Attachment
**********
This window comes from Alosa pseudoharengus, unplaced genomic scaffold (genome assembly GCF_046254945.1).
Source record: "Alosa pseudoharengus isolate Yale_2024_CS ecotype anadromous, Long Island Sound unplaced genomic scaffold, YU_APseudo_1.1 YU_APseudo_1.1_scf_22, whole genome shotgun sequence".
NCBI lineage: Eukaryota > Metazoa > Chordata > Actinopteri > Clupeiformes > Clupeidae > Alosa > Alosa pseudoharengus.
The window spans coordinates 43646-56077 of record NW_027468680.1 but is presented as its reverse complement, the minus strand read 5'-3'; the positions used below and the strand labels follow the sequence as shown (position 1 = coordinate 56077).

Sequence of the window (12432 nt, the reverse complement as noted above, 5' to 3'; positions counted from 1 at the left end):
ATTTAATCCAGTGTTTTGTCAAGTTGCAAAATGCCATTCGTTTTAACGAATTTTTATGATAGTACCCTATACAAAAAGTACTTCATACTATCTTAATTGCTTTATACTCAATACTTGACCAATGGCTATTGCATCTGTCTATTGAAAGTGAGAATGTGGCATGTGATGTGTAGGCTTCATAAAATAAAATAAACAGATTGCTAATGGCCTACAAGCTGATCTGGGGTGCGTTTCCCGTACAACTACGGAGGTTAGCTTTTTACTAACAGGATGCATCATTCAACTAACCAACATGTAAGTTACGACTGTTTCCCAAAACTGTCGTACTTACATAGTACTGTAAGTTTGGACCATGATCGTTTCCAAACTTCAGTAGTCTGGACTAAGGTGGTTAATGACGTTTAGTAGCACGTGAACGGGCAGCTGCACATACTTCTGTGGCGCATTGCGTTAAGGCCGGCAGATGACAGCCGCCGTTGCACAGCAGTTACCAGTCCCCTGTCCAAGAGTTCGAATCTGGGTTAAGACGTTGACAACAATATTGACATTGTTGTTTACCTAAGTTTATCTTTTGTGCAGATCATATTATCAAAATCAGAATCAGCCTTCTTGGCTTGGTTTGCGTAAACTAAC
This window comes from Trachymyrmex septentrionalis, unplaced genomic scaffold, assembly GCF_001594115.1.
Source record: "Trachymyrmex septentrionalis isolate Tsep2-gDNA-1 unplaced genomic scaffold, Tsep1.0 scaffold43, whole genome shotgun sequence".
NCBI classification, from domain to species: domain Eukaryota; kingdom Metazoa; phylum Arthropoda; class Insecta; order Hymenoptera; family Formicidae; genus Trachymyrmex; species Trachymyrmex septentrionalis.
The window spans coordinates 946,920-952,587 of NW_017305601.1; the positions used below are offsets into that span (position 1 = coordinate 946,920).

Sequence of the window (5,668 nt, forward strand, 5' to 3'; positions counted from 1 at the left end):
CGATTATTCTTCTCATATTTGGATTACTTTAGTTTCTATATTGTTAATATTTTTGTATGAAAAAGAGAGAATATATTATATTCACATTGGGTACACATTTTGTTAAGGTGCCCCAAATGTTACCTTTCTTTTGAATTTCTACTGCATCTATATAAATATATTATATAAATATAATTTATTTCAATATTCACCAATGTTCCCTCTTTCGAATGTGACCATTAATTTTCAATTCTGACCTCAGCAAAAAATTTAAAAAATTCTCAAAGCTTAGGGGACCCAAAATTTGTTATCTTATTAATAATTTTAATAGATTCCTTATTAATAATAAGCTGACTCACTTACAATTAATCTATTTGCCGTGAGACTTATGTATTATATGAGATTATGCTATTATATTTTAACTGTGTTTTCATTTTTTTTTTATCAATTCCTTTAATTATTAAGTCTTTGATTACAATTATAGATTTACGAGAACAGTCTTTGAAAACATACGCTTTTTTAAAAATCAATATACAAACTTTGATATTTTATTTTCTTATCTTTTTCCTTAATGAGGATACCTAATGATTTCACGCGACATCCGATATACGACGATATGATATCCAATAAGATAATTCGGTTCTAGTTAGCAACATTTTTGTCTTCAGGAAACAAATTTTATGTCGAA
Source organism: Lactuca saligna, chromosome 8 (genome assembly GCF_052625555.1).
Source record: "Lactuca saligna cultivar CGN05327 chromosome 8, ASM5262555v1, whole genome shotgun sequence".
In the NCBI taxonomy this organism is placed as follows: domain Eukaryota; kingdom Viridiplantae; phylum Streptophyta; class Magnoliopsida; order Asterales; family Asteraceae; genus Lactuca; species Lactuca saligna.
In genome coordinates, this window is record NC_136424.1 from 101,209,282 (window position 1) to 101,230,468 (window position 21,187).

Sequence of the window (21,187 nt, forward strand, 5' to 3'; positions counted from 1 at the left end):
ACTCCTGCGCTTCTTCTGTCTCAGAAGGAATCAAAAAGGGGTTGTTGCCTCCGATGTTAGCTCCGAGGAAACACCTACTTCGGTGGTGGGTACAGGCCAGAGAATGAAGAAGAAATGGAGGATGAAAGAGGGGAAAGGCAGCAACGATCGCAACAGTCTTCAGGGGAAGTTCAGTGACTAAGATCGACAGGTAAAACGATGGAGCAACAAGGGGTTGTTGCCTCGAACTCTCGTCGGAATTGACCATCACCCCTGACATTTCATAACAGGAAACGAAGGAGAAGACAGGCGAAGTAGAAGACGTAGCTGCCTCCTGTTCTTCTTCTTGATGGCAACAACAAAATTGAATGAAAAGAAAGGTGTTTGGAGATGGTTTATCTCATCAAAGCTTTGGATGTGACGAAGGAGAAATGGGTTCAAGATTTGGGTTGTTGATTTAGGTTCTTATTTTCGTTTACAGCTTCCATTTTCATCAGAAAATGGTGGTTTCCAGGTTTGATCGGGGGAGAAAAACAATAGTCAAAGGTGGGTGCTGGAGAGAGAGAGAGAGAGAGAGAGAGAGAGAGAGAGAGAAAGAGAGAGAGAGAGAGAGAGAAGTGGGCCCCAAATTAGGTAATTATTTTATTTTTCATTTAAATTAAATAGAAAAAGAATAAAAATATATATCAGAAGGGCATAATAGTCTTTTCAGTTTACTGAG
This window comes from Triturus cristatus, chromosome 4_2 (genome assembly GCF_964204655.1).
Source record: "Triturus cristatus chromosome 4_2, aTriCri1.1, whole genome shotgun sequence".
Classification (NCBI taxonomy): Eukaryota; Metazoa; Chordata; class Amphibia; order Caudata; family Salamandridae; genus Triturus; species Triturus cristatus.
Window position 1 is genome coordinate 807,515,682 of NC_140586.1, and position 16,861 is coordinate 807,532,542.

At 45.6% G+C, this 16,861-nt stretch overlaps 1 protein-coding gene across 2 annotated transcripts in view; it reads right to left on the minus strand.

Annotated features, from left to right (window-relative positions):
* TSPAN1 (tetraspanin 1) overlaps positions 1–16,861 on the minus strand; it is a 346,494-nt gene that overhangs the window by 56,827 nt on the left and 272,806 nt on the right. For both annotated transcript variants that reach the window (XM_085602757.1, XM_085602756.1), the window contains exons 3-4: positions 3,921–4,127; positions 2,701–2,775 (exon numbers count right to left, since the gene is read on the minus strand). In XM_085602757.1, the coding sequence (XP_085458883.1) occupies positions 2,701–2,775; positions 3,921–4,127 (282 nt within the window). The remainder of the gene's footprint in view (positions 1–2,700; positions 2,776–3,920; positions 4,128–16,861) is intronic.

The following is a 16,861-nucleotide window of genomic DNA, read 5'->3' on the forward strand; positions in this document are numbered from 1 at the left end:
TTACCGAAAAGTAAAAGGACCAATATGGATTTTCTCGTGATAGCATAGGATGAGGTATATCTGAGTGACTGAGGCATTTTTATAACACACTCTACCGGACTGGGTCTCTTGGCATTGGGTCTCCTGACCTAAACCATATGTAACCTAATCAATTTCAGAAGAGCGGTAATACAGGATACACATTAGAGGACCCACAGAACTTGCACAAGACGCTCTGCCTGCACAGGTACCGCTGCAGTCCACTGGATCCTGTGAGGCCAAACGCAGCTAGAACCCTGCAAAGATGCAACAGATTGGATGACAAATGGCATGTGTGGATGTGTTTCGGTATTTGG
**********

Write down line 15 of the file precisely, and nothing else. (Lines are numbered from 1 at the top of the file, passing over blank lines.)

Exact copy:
In the NCBI taxonomy this organism is placed as follows: domain Eukaryota; kingdom Viridiplantae; phylum Streptophyta; class Magnoliopsida; order Asterales; family Asteraceae; genus Lactuca; species Lactuca saligna.